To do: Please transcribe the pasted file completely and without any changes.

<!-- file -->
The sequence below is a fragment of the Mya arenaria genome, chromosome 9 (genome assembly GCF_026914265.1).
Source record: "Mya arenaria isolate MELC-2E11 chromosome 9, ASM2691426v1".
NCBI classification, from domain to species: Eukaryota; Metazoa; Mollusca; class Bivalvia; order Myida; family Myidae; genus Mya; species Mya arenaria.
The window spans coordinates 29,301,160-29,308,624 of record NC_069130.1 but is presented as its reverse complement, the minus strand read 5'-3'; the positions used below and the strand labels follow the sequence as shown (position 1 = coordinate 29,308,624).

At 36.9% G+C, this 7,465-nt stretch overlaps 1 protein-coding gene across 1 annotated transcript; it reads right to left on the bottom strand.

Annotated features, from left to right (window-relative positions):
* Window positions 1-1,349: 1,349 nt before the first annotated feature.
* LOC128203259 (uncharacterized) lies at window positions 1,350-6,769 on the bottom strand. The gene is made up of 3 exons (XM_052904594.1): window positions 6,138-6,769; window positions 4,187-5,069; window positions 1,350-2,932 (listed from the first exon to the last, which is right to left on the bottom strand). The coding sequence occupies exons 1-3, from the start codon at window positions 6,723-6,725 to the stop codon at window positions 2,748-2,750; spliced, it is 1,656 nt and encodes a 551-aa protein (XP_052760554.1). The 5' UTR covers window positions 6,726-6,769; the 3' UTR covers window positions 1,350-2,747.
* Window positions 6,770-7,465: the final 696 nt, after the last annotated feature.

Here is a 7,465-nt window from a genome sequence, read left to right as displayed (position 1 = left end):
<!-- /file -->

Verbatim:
The sequence below is a fragment of the Mya arenaria genome, chromosome 9 (genome assembly GCF_026914265.1).
Source record: "Mya arenaria isolate MELC-2E11 chromosome 9, ASM2691426v1".
NCBI classification, from domain to species: Eukaryota; Metazoa; Mollusca; class Bivalvia; order Myida; family Myidae; genus Mya; species Mya arenaria.
The window spans coordinates 29,301,160-29,308,624 of record NC_069130.1 but is presented as its reverse complement, the minus strand read 5'-3'; the positions used below and the strand labels follow the sequence as shown (position 1 = coordinate 29,308,624).

At 36.9% G+C, this 7,465-nt stretch overlaps 1 protein-coding gene across 1 annotated transcript; it reads right to left on the bottom strand.

Annotated features, from left to right (window-relative positions):
* Window positions 1-1,349: 1,349 nt before the first annotated feature.
* LOC128203259 (uncharacterized) lies at window positions 1,350-6,769 on the bottom strand. The gene is made up of 3 exons (XM_052904594.1): window positions 6,138-6,769; window positions 4,187-5,069; window positions 1,350-2,932 (listed from the first exon to the last, which is right to left on the bottom strand). The coding sequence occupies exons 1-3, from the start codon at window positions 6,723-6,725 to the stop codon at window positions 2,748-2,750; spliced, it is 1,656 nt and encodes a 551-aa protein (XP_052760554.1). The 5' UTR covers window positions 6,726-6,769; the 3' UTR covers window positions 1,350-2,747.
* Window positions 6,770-7,465: the final 696 nt, after the last annotated feature.

Here is a 7,465-nt window from a genome sequence, read left to right as displayed (position 1 = left end):